United States President Richard Nixon--accompanied by his wife Pat--arrived in Warsaw yesterday (Wednesday), for a 24-hour visit to the Polish capital, the last stop of his current tour of Eastern Europe and Iran.
United States President Richard Nixon--accompanied by his wife Pat--arrived in Warsaw yesterday (Wednesday), for a 24-hour visit to the Polish capital, the last stop of his current tour of Eastern Europe and Iran. They were met at Okesic Airport by Poland's Chairman of the Council of State (Prime Minister) Piotr Jaroszewiez (Pron: Pee-o-ter Yareshevitch), with when he drove to the centre of Wareaw to lay a wreath at the Temb of the Unknown Soldier. Thousands of Poles crowded the streets to watch the U.S. President.
President Nixon, who arrived from a brief visit to Teheran after his Moscow Summit talks with the Soviet leader,s later held talks with Polish Communist Party Chief Edward Gierek and Prime Minister Jareszewicz, at which they agreed that their two countries would work towards a European Jecurity Conference and a reduction of Armed Forces in Central Europe.
The American party---which also included State Secretary william rogers and Presidential Adviser Henry Kissinger--returned to Washington today (Thursday).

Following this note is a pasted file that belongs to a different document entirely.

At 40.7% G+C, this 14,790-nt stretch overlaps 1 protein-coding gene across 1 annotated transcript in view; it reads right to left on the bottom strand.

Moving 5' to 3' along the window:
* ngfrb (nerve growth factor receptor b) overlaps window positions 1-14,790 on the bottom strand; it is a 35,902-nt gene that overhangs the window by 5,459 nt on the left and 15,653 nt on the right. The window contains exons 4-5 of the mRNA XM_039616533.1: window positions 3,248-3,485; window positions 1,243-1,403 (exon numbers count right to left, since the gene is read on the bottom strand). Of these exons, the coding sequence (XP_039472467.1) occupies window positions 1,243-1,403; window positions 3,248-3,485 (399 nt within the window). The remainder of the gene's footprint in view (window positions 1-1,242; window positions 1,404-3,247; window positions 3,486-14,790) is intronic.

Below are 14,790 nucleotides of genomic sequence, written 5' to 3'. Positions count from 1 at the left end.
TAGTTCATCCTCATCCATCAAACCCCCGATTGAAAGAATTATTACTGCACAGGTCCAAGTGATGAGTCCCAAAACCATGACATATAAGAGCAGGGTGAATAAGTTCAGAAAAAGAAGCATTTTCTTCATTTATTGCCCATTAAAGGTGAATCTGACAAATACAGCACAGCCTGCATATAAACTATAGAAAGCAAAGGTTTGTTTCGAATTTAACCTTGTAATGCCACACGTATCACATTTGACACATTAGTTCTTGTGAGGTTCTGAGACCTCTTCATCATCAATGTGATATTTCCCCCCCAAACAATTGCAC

SYNOPSIS: The United States Presidential aircraft arriving at Warsaw's Okecie Airport on Wednesday--carrying President and Mrs. Nixon, as they arrived from Teheran on the last leg of their tour of Eastern Europe and Iran. President Nixon--who was the guest of the Shah of Iran following his Summit talks with the Soviet leaders in Moscow--remained twenty-four hours in the Polish capital.
The official welcoming party was headed by the Chairman of Poland's Council of State, Prime Minister Piotr Jaoszewicz. Mister Nixon is the first United States President over to visit Poland--but he and his wife Pat were there before, thirteen years age when he was President Eisenhower's Vice-President.
At the Tomb of the Unknown Soldier in the centre of Warsaw, President Nixon laid a wrath in memory of Poland's war dead--mainly these killed during the German occupation of World War Two.
It was a public holiday in Poland--a predominantly Roman Catholic country celebration the religious day of Corpus Christi--and so thousands of people took the opportunity of lining the Presidential route and crowding around the Americans, to the consternation of police and security officers who were trying to keep the crowds away from the President and Mrs. Nixon. A series of social and diplomatic meeting were to take place with Polish leaders before President Nixon was due to fly back to Washington the following day.